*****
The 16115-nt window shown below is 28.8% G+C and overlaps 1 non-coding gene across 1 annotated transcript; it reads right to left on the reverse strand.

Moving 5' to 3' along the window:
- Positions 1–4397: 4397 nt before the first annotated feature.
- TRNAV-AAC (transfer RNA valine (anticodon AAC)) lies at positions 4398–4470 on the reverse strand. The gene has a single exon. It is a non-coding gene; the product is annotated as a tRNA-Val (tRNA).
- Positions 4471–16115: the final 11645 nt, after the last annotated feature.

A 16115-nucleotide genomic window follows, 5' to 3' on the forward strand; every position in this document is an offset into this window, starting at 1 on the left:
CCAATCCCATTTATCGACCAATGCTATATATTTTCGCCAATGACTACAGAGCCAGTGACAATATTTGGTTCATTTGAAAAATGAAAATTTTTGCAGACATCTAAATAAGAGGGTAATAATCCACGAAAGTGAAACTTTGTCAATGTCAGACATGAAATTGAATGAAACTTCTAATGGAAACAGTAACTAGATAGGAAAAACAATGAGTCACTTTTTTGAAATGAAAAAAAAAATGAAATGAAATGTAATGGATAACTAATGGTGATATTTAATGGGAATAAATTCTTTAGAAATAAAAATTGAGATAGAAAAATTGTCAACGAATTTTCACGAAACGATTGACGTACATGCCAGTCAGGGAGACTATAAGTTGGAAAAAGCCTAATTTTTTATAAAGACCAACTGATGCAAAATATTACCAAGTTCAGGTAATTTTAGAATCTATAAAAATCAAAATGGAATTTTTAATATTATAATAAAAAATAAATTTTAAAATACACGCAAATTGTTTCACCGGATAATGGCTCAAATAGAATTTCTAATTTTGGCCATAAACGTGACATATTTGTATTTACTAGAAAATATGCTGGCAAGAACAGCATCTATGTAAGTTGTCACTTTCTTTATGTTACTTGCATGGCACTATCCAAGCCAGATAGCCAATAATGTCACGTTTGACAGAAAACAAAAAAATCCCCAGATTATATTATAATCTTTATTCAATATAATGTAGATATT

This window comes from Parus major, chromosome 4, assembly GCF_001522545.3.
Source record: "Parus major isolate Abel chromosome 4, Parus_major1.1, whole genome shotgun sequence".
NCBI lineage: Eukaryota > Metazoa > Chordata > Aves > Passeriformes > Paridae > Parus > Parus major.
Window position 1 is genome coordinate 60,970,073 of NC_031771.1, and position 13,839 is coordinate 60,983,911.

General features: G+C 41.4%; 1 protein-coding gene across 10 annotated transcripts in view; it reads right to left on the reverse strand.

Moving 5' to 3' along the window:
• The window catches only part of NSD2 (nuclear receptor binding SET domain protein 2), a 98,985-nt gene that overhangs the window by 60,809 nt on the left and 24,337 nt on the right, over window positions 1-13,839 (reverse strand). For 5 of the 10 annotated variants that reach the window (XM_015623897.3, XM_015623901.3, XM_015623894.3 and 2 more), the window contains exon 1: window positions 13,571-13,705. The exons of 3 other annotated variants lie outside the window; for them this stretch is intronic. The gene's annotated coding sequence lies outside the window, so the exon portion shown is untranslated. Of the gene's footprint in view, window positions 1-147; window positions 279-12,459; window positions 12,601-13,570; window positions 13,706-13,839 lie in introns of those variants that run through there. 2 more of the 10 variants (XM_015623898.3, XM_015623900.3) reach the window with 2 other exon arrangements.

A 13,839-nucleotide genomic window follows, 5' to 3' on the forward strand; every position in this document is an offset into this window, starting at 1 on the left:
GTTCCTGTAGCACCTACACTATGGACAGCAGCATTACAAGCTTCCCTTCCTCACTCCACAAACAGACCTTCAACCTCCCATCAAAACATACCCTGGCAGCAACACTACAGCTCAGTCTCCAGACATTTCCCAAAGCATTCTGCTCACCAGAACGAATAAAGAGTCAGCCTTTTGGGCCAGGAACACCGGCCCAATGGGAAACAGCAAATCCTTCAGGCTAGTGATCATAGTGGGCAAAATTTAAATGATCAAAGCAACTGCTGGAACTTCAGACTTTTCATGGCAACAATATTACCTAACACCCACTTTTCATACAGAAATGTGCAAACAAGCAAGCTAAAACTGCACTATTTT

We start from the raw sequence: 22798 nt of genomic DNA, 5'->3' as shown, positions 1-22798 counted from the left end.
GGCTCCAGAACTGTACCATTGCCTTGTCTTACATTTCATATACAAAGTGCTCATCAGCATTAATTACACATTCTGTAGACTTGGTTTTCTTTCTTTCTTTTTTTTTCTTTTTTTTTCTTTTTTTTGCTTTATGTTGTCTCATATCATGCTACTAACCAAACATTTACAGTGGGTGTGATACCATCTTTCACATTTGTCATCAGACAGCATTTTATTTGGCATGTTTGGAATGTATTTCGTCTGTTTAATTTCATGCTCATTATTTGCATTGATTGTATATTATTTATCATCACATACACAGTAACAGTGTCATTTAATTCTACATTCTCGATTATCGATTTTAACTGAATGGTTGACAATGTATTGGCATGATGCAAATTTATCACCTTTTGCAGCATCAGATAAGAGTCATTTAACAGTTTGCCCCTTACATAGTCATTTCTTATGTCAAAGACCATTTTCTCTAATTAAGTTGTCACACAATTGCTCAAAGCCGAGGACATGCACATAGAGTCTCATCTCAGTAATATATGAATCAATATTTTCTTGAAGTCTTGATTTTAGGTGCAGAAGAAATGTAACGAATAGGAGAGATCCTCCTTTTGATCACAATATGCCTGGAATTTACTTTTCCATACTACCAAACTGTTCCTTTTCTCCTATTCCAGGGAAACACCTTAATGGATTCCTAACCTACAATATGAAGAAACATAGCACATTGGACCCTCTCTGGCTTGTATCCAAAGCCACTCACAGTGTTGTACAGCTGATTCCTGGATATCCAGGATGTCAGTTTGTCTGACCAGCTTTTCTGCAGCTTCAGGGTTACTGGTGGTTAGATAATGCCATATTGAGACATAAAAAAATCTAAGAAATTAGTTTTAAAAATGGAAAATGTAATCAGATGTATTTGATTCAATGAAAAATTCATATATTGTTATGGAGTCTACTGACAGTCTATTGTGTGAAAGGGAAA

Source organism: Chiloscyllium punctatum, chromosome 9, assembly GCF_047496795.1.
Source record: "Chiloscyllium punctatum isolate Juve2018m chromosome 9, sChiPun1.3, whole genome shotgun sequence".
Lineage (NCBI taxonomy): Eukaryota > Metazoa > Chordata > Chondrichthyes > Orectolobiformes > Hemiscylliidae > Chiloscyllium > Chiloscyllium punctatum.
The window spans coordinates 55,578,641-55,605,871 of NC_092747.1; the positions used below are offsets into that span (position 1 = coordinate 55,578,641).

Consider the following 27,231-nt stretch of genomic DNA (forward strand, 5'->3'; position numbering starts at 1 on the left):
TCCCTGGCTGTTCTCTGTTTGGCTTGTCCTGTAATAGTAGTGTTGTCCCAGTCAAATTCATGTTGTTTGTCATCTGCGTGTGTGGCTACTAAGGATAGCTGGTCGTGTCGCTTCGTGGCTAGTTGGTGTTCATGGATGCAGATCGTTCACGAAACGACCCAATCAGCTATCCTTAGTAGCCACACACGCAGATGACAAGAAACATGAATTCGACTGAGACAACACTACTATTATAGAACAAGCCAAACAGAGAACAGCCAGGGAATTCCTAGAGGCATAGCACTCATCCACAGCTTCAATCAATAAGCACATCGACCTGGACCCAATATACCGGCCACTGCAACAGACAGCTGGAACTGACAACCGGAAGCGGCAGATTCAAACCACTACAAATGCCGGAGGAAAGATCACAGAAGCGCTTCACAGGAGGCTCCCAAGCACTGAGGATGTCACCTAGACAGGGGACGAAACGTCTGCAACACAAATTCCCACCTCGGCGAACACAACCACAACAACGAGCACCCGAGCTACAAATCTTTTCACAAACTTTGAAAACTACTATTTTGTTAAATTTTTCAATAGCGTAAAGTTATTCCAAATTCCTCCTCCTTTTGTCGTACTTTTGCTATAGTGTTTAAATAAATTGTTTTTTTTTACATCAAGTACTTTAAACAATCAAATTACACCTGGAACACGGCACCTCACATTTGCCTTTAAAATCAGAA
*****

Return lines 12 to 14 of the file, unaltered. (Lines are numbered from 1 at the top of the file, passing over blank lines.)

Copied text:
General features: G+C 41.4%; 1 protein-coding gene across 10 annotated transcripts in view; it reads right to left on the reverse strand.

Moving 5' to 3' along the window:
• The window catches only part of NSD2 (nuclear receptor binding SET domain protein 2), a 98,985-nt gene that overhangs the window by 60,809 nt on the left and 24,337 nt on the right, over window positions 1-13,839 (reverse strand). For 5 of the 10 annotated variants that reach the window (XM_015623897.3, XM_015623901.3, XM_015623894.3 and 2 more), the window contains exon 1: window positions 13,571-13,705. The exons of 3 other annotated variants lie outside the window; for them this stretch is intronic. The gene's annotated coding sequence lies outside the window, so the exon portion shown is untranslated. Of the gene's footprint in view, window positions 1-147; window positions 279-12,459; window positions 12,601-13,570; window positions 13,706-13,839 lie in introns of those variants that run through there. 2 more of the 10 variants (XM_015623898.3, XM_015623900.3) reach the window with 2 other exon arrangements.